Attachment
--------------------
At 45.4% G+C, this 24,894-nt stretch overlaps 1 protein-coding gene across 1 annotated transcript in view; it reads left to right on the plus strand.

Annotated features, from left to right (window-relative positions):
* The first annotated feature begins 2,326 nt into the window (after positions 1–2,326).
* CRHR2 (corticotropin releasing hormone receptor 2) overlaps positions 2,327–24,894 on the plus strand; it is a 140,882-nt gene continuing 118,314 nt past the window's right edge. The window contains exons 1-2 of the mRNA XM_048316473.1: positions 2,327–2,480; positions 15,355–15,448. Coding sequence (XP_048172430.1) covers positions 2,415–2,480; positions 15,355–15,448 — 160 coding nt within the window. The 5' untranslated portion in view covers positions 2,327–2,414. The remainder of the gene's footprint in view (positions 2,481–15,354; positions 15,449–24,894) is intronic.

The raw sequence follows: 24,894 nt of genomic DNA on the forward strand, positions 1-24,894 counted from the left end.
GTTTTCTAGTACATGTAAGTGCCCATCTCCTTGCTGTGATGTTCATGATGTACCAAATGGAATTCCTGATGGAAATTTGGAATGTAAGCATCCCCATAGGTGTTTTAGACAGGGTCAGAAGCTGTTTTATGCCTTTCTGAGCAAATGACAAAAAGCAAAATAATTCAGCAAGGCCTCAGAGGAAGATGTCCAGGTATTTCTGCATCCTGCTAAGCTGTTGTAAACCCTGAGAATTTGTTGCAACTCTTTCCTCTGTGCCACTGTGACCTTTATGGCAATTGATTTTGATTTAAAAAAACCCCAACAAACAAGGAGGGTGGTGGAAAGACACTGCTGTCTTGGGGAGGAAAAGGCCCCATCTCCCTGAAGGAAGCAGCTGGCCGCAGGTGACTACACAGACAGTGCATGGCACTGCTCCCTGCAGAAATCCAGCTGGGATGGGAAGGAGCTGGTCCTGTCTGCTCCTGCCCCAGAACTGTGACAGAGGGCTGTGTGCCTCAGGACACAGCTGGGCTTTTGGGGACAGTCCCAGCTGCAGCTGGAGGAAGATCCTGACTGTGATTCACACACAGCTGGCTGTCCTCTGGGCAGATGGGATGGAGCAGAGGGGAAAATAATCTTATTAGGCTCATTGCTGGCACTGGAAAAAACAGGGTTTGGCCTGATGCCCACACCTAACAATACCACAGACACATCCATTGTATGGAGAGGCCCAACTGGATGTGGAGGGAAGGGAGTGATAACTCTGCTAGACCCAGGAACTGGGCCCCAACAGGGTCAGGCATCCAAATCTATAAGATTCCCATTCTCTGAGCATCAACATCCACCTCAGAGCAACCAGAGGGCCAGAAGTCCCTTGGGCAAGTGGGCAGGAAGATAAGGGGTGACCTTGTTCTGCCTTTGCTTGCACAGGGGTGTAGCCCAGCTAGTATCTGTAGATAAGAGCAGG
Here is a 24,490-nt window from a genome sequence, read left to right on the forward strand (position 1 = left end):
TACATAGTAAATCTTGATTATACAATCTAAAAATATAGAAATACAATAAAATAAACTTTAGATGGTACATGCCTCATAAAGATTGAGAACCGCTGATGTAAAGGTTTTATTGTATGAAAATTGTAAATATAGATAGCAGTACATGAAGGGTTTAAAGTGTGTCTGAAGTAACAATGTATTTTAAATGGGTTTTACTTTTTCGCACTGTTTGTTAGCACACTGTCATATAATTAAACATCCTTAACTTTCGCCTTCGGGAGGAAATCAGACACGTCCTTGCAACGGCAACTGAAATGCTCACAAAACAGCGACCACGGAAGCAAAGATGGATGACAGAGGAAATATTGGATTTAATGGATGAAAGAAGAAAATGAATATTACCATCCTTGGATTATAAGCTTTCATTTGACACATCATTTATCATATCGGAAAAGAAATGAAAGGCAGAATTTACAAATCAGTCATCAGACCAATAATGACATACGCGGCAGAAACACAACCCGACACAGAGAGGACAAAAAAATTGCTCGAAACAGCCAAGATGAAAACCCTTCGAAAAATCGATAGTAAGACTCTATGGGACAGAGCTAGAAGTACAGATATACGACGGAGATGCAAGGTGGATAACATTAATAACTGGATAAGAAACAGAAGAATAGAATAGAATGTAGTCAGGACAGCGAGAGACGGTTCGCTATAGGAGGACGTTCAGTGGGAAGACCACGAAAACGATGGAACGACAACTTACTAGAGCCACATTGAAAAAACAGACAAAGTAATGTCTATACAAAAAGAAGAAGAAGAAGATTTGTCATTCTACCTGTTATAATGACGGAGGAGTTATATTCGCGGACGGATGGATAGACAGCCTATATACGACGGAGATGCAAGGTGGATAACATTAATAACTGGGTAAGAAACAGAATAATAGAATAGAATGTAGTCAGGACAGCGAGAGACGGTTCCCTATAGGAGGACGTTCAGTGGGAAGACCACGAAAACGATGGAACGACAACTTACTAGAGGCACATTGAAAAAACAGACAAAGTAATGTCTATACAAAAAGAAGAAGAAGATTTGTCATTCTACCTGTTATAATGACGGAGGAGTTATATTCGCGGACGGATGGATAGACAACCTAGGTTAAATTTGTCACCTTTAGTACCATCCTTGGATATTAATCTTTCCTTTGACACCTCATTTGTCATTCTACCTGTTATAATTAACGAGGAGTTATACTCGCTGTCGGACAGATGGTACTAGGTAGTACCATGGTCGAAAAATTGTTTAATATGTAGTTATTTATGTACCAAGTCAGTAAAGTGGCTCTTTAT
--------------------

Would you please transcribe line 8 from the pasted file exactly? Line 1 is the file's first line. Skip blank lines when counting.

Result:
TACATAGTAAATCTTGATTATACAATCTAAAAATATAGAAATACAATAAAATAAACTTTAGATGGTACATGCCTCATAAAGATTGAGAACCGCTGATGTAAAGGTTTTATTGTATGAAAATTGTAAATATAGATAGCAGTACATGAAGGGTTTAAAGTGTGTCTGAAGTAACAATGTATTTTAAATGGGTTTTACTTTTTCGCACTGTTTGTTAGCACACTGTCATATAATTAAACATCCTTAACTTTCGCCTTCGGGAGGAAATCAGACACGTCCTTGCAACGGCAACTGAAATGCTCACAAAACAGCGACCACGGAAGCAAAGATGGATGACAGAGGAAATATTGGATTTAATGGATGAAAGAAGAAAATGAATATTACCATCCTTGGATTATAAGCTTTCATTTGACACATCATTTATCATATCGGAAAAGAAATGAAAGGCAGAATTTACAAATCAGTCATCAGACCAATAATGACATACGCGGCAGAAACACAACCCGACACAGAGAGGACAAAAAAATTGCTCGAAACAGCCAAGATGAAAACCCTTCGAAAAATCGATAGTAAGACTCTATGGGACAGAGCTAGAAGTACAGATATACGACGGAGATGCAAGGTGGATAACATTAATAACTGGATAAGAAACAGAAGAATAGAATAGAATGTAGTCAGGACAGCGAGAGACGGTTCGCTATAGGAGGACGTTCAGTGGGAAGACCACGAAAACGATGGAACGACAACTTACTAGAGCCACATTGAAAAAACAGACAAAGTAATGTCTATACAAAAAGAAGAAGAAGAAGATTTGTCATTCTACCTGTTATAATGACGGAGGAGTTATATTCGCGGACGGATGGATAGACAGCCTATATACGACGGAGATGCAAGGTGGATAACATTAATAACTGGGTAAGAAACAGAATAATAGAATAGAATGTAGTCAGGACAGCGAGAGACGGTTCCCTATAGGAGGACGTTCAGTGGGAAGACCACGAAAACGATGGAACGACAACTTACTAGAGGCACATTGAAAAAACAGACAAAGTAATGTCTATACAAAAAGAAGAAGAAGATTTGTCATTCTACCTGTTATAATGACGGAGGAGTTATATTCGCGGACGGATGGATAGACAACCTAGGTTAAATTTGTCACCTTTAGTACCATCCTTGGATATTAATCTTTCCTTTGACACCTCATTTGTCATTCTACCTGTTATAATTAACGAGGAGTTATACTCGCTGTCGGACAGATGGTACTAGGTAGTACCATGGTCGAAAAATTGTTTAATATGTAGTTATTTATGTACCAAGTCAGTAAAGTGGCTCTTTAT